In addition to realistic people, folkloric figures are also popular tattoo choices. Prevalent mythological subjects include Tengu (ghosts), Oni (demons or troll-like creatures), and deities from both Buddhist and Shinto religions. Dragons are also traditionally found in Irezumi. Often featuring the head of a camel, the torso of a snake, fish scales, and bird talons, these creatures can symbolize a myriad of ideas.
Today, things have changed quite a lot for Japanese tattoo. Both Japanese and non-Japanese artists practice the art of Irezumi and turn to it for inspiration. Since 1948, tattooing in Japan has been legal again, but it’s still considered quite taboo. That’s why you won’t find a tattoo shop that easily in the country. People with visible tattoos are also banned from certain public places, such as gyms, hot springs, and bathhouses, so it’s definitely not well-received.
However, this hasn’t prevented tattoos from becoming popular for recent generations of Japanese. Many tattoo artists have embraced contemporary tools such as electric needles, but there are still some who prefer more traditional approaches such as hand-tattooing or Tebori. This technique requires using a rod made of wood or metal and for many artists it’s worth preserving such an ancient craft.
The legality of Japanese tattoo is important to consider because tattoo in Japan is actually affiliated with the Yakuza, a network of gangs involved with criminal activity. This is why Irezumi is something that government officials and their society continue to fight against. In fact, tattoo artists actually need a medical license to be able to legally tattoo in the country. If they don’t they risk being raided, fined, and charged by the police.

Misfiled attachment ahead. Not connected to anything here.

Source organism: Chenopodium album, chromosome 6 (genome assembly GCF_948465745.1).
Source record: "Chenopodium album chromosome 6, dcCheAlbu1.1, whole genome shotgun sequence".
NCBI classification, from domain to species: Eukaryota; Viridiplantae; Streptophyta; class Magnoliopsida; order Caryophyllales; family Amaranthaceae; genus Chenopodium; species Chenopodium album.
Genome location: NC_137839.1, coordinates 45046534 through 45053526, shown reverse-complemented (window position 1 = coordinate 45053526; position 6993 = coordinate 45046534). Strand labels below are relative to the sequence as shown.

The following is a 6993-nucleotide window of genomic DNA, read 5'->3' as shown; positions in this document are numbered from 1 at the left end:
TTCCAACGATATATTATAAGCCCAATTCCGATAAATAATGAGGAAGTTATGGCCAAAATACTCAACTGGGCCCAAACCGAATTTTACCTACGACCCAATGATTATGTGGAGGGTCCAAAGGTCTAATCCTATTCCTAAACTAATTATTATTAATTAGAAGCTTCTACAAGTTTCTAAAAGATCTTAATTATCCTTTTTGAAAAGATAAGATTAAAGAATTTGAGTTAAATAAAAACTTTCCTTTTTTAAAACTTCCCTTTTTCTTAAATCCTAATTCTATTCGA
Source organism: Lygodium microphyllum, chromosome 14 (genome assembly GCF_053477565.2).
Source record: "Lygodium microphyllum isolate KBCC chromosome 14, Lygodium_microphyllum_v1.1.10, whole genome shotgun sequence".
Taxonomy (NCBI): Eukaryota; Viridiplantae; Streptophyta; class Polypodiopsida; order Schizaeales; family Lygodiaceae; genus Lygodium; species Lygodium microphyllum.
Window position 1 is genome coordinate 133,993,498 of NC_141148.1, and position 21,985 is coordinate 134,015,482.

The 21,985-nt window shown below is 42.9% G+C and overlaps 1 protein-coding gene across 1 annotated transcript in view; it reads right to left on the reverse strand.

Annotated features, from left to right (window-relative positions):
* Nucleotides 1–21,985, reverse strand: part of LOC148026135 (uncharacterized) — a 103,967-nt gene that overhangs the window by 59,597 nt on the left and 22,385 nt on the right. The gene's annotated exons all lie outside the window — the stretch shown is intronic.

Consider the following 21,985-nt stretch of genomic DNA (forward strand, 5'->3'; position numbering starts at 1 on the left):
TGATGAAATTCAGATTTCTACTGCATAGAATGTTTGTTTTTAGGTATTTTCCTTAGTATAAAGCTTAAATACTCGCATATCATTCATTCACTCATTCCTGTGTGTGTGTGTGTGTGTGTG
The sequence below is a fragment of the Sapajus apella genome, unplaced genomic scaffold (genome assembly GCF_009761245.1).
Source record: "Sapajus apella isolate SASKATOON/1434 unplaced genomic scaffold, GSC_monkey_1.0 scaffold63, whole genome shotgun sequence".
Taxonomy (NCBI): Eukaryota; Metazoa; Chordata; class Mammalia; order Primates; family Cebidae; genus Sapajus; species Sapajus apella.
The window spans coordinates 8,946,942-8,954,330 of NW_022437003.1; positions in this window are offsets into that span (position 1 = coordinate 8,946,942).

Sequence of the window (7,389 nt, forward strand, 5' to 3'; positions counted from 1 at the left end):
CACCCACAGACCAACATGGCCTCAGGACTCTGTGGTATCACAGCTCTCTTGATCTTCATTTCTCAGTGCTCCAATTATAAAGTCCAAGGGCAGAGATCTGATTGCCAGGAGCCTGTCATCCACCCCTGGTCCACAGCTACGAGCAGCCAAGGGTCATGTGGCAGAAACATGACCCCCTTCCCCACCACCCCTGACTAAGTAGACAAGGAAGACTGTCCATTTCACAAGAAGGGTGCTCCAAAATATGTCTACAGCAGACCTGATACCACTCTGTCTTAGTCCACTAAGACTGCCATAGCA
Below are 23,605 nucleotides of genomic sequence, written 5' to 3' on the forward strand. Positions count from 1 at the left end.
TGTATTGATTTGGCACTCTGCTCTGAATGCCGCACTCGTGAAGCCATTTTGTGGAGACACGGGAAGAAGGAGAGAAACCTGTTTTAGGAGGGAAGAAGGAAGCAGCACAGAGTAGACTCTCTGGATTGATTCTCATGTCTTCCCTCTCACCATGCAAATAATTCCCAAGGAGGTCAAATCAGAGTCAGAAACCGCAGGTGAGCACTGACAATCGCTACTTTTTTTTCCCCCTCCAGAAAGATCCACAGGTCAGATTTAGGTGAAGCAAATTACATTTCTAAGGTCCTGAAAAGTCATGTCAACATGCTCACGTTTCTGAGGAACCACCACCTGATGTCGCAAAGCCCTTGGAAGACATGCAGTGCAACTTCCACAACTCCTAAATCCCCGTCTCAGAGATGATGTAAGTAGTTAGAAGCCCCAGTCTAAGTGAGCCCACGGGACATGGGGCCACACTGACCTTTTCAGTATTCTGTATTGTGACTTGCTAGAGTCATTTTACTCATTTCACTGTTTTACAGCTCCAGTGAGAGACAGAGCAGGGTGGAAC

Because of this, tattoo artists have essentially been pushed to the shadows in Japan. Tattoo studios are difficult to find, but even so, tattooing has thrived and there are many notable artists to consider. Traditional Irezumi artists that are worth taking a look are Horimasa, Horitomo, Horitada, Horikashi, and Horiyoshi III.
Non-Japanese tattoo artists are also well-versed in the art of Irezumi, such as Rion, Chris Garver, Ami James, Henning Jorgensen, Mike Rubendall, Brindi, Sergey Buslaev, Lupo Horiokami, Luca Ortis, Dansin, and Wendy Pham. These artists know traditional Irezumi and they also merge it with their own style to create something unique.
If you’re thinking of getting a Japanese-style tattoo, I hope you can appreciate why knowing its story matters. Especially if you live in Japan, where tattoo is a taboo and discrimination against tattooed people is real.
In spite of this, the history of Irezumi is rich and this is a truly unique tattoo style that’s beautiful and full of meaning. If Japanese culture is something you love and feel close to, Irezumi is probably a no-brainer for you.
When you’re coming up with your next tattoo idea inspired on Japanese tattoo, make sure you include many of the motifs that make this style so unique and special for so many people. The meaning behind Japanese-style tattoos is often rich and it allows you to express yourself in a deep way